The menu is limited to standard central European fare: pierogi in several varieties, pickle soup, borscht, sausages, breaded pork cutlets and “stuffed pigeons” (actually cabbage leaves stuffed with meat). The pierogi made this reviewer weep with joy they were so delicious. The pickle soup was good, but could have been hotter.
Homemade pies and cakes cover the bar counter, which also is where you go to order Polish beer (try the Zywiec — pronounced “zeev-yech”). Prices are very reasonable, but bring cash, as no credit cards are accepted.
This place has no pretensions: Please do not come here expecting a quiet, romantic meal and a servile waiter. The floor is wood and the ceiling is high, so it gets loud (you will not hear your mobile phone ringing) and the service is charmingly amateurish and overwhelmed during peak times. Come here for authentic Polish food and, with the sound of Polish being spoken all around you, the illusion of eating in a bustling restaurant in a small market town by the banks of the Vistula.
A brief digression while we are on the subject of Polish food: here’s a shout-out for George’s Deli: 907 Madison St., Seattle, 622-1491. It is a very pleasant walk from downtown Seattle on those rare days when it is not drizzling. This Polish deli has quite simply the best deli-style sandwiches this reviewer has found in Seattle, and the prices would be very reasonable even for a sandwich that was only half as good (and half the size — these are overstuffed monsters).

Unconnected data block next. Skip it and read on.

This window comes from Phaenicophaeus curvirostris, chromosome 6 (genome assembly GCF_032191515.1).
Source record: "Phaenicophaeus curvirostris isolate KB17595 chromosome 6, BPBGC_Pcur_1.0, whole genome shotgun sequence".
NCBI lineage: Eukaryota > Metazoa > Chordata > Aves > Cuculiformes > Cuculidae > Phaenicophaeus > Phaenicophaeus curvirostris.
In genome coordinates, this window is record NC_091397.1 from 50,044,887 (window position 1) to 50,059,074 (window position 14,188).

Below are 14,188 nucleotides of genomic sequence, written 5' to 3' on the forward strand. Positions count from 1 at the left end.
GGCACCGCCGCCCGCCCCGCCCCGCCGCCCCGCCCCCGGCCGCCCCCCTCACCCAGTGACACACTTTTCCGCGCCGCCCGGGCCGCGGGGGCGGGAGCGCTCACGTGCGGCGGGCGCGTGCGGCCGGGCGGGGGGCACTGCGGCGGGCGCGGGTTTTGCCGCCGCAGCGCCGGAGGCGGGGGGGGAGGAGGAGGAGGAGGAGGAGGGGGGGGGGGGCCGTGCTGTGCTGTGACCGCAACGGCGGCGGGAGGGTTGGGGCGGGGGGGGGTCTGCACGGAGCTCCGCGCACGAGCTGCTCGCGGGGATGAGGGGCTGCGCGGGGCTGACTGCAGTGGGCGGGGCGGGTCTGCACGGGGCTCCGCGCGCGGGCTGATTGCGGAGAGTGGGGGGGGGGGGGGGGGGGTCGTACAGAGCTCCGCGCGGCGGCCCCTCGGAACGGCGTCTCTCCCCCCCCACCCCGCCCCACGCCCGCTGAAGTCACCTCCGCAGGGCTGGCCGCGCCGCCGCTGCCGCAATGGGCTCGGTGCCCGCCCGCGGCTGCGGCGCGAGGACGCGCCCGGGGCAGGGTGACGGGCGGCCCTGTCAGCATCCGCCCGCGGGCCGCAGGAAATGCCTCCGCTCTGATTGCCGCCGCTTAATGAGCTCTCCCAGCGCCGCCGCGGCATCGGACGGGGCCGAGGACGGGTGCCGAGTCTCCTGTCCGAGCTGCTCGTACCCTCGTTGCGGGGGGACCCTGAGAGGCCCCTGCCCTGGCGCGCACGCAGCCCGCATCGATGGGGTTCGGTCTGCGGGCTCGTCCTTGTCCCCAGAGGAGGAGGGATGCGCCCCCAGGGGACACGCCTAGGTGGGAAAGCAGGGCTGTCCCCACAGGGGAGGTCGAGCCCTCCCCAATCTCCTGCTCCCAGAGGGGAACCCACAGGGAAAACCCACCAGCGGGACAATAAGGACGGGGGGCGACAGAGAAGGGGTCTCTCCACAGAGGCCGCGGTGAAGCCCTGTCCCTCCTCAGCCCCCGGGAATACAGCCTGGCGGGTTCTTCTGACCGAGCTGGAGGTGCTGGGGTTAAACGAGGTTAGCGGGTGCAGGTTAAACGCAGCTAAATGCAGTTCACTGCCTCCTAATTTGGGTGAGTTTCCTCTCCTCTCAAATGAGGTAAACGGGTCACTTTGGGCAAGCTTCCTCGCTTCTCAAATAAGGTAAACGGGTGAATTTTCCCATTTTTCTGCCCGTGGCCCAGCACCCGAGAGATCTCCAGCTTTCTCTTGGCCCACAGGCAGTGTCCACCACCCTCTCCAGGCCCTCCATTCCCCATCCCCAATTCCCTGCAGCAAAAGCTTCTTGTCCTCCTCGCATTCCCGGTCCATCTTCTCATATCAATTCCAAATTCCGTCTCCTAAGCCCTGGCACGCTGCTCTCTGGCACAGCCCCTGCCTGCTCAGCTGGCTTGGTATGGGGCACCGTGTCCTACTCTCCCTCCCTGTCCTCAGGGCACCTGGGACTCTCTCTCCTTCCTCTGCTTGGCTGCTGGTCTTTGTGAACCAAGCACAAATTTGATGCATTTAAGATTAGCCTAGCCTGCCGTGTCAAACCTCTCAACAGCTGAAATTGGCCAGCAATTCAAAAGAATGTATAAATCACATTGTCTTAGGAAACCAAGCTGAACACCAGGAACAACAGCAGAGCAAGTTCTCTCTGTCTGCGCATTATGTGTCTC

Try the pastrami sandwich on rye for a piece of carnivore nirvana. The corned beef sandwich is also excellent. Here’s a secret for those in the know: While it is not on the menu, they will make you a head cheese sandwich if you ask nicely.
George’s has a refrigerated case with sausages, jars of pickles line shelves on the walls to the left, and candy and boxes of cookies can be found on the right. Buy a box of “piernicki” biscuits with your sandwich, to munch on later in the afternoon. There is no place to sit and eat here — everything’s strictly to go.
If you are looking for a club happy hour, a membership to the Columbia Tower Club (701 Fifth Ave., Columbia Center 76th Floor, Seattle; membership director, 219-6747) will leave you feeling on top of the world. The Columbia Tower Club is situated at the top of the tallest building in Seattle and has breathtaking views of our fair city.
Happy hour starts at 4 p.m. and comes with a fabulous wine special: only $1 for the first glass. The food is more than acceptable, although tries a bit too hard. The grilled cheese sandwich was somewhat over-constructed with the addition of almonds to the comfort food. Yet the Korean barbecue quesadilla was an adventure in unique flavor combinations. Served with either seasoned pork or tofu and jack cheese, it also comes with a side of perfectly spicy kimchi and a jalapeño and apple salsa. The spiciness of the kimchi and salsa offset the quesadilla nicely, making the entire dish an excellent happy hour treat.
Food at all of these clubs (and at George’s) receives Dining Out With Schwabe’s seal of approval.
Schwabe, Williamson & Wyatt is a multiservice, Northwest regional law firm with offices in Seattle, Vancouver, Portland and Bend. For comments on this article or to share your favorite places to eat or drink with the Schwabe, Williamson & Wyatt attorneys, contact Christopher Howard at email@example.com; see also www.schwabe.com/dining_out.aspx.
Originally published in the June 2011 issue of the King County Bar Bulletin. Reprinted with permission of the King County Bar Association.